Distinction between Nitrosating Mechanisms within Human Cells and Aqueous Solution

Michael Graham Espey, Katrina M. Miranda, Douglas D. Thomas, David A. Wink

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Abstract

The quintessential nitrosating species produced during NO autoxidation is N2O3. Nitrosation of amine, thiol, and hydroxyl residues can modulate critical cell functions. The biological mechanisms that control reactivity of nitrogen oxide species formed during autoxidation of nano- to micromolar levels of NO were examined using the synthetic donor NaEt 2NN(O)NO (DEA/NO), human tumor cells, and 4,5-diaminofluorescein (DAF). Both the disappearance of NO and formation of nitrosated product from DAF in aerobic aqueous buffer followed second order processes; however, consumption of NO and nitrosation within intact cells were exponential. An optimal ratio of DEA/NO and 2-phenyl-4,4,5,5-tetramethylimidazole-1-oxyl 3-oxide (PTIO) was used to form N2O3 through the intermediacy of NO2. This route was found to be most reflective of the nitrosative mechanism within intact cells and was distinct from the process that occurred during autoxidation of NO in aqueous media. Manipulation of the endogenous scavengers ascorbate and glutathione indicated that the location, affinity, and concentration of these substances were key determinants in dictating nitrosative susceptibility of molecular targets. Taken together, these findings suggest that the functional effects of nitrosation may be organized to occur within discrete domains or compartments. Nitrosative stress may develop when scavengers are depleted and this architecture becomes compromised. Although NO2 was not a component of aqueous NO autoxidation, the results suggest that the intermediacy of this species may be a significant factor in the advent of either nitrosation or oxidation chemistry in biological systems.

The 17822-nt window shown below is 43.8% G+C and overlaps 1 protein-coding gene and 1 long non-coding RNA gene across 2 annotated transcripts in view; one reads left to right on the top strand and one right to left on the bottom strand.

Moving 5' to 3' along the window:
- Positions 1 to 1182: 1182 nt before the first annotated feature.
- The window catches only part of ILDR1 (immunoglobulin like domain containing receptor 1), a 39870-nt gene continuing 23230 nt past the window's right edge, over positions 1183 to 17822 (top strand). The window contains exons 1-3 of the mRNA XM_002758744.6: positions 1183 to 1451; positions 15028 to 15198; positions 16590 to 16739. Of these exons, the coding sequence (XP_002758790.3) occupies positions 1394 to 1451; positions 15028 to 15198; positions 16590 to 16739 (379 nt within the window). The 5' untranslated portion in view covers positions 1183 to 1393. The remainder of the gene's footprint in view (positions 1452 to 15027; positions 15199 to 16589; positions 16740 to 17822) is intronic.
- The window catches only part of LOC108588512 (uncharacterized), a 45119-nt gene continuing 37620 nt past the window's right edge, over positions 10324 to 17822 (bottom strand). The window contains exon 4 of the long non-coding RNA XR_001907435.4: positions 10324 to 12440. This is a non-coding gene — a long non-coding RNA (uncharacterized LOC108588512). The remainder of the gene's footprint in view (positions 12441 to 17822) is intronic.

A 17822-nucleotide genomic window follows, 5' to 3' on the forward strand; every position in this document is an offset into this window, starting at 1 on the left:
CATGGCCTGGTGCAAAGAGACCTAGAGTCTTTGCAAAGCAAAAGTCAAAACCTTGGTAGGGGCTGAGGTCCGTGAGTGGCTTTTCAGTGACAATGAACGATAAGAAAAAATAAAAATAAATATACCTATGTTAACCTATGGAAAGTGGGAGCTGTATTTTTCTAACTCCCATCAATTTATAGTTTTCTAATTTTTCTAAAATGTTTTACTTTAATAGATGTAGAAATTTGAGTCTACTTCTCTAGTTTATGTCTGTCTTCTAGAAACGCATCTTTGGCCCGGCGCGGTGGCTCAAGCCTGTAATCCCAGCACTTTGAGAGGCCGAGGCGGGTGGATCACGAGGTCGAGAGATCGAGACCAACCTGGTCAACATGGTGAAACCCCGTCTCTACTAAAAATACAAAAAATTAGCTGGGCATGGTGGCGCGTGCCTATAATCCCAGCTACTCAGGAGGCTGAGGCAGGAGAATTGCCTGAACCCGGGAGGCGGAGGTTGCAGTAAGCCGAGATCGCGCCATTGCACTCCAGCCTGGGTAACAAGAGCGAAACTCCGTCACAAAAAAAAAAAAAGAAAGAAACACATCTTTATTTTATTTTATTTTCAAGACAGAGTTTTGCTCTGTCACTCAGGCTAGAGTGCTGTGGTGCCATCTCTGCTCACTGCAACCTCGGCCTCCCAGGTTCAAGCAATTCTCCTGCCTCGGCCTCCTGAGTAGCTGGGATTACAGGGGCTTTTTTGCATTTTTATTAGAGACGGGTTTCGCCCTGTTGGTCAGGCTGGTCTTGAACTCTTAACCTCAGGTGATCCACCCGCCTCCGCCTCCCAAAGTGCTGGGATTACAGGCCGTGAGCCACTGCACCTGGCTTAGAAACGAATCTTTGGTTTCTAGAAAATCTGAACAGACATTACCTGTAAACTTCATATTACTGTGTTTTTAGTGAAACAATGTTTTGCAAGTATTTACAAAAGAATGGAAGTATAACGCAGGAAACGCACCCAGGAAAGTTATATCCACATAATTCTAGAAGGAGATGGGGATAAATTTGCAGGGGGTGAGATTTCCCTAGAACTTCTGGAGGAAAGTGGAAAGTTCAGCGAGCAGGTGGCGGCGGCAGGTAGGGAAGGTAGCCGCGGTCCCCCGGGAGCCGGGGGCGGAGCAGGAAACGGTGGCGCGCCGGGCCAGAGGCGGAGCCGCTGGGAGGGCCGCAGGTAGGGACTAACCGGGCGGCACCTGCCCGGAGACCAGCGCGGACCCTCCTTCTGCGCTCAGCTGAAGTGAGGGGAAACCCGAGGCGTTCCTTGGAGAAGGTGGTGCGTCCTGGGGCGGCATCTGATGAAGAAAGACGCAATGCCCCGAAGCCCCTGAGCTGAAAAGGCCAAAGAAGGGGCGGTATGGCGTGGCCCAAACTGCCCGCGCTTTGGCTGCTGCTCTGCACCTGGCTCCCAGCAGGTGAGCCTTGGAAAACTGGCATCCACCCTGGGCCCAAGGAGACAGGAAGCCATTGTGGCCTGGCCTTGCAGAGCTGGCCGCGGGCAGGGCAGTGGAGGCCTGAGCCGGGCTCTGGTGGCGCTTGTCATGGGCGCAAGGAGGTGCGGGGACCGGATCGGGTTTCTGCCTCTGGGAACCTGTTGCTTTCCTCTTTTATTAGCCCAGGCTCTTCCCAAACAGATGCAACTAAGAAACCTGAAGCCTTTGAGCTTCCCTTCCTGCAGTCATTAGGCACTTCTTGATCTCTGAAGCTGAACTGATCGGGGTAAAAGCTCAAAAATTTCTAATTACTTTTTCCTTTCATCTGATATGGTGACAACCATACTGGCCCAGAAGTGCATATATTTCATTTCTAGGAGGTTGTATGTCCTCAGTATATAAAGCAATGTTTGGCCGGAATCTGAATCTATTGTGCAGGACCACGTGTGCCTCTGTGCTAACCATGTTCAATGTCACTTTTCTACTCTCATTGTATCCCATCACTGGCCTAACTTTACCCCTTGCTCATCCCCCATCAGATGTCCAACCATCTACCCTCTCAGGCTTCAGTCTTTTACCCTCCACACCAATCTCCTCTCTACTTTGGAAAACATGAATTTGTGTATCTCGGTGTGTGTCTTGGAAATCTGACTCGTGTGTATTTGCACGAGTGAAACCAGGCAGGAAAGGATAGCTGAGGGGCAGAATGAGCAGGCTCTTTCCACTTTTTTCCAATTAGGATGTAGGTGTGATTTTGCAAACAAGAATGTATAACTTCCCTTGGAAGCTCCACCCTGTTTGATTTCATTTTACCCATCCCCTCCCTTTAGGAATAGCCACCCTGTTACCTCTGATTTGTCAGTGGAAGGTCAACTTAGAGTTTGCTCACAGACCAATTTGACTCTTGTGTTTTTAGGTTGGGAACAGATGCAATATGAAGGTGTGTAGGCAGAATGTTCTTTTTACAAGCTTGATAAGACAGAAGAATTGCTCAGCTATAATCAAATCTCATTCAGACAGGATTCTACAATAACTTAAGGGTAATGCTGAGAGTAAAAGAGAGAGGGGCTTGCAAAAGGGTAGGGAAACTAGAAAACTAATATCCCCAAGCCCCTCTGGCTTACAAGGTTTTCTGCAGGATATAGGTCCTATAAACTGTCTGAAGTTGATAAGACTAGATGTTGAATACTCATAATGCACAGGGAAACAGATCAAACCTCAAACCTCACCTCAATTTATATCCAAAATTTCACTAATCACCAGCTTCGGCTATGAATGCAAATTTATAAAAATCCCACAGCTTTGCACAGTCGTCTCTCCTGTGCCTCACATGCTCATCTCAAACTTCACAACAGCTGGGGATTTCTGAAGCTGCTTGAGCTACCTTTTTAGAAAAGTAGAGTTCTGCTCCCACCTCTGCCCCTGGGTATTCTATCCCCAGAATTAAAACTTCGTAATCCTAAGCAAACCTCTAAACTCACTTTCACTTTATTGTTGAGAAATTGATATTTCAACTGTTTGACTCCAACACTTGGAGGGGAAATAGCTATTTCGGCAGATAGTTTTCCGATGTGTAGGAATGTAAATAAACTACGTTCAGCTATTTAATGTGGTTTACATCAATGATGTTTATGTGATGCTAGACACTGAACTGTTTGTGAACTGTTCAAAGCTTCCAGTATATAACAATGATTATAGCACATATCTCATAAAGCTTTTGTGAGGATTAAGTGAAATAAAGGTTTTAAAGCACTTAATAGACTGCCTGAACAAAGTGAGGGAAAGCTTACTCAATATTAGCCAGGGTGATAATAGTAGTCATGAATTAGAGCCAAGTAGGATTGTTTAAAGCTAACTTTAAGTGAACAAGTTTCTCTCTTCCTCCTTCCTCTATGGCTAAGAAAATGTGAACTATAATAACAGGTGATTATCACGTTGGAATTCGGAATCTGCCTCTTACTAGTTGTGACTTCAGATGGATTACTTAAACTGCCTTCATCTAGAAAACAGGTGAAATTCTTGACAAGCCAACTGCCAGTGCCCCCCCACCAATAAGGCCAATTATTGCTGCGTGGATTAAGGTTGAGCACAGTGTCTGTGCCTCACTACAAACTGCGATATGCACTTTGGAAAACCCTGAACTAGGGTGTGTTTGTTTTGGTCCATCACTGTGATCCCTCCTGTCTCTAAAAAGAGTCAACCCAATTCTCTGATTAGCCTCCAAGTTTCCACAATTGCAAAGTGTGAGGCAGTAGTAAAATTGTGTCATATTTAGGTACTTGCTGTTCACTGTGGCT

Original languageEnglish (US)
Pages (from-to)30085-30091
Number of pages7
JournalJournal of Biological Chemistry
Volume276
Issue number32
DOIs
StatePublished - Aug 10 2001

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ASJC Scopus subject areas

  • Biochemistry
  • Molecular Biology
  • Cell Biology

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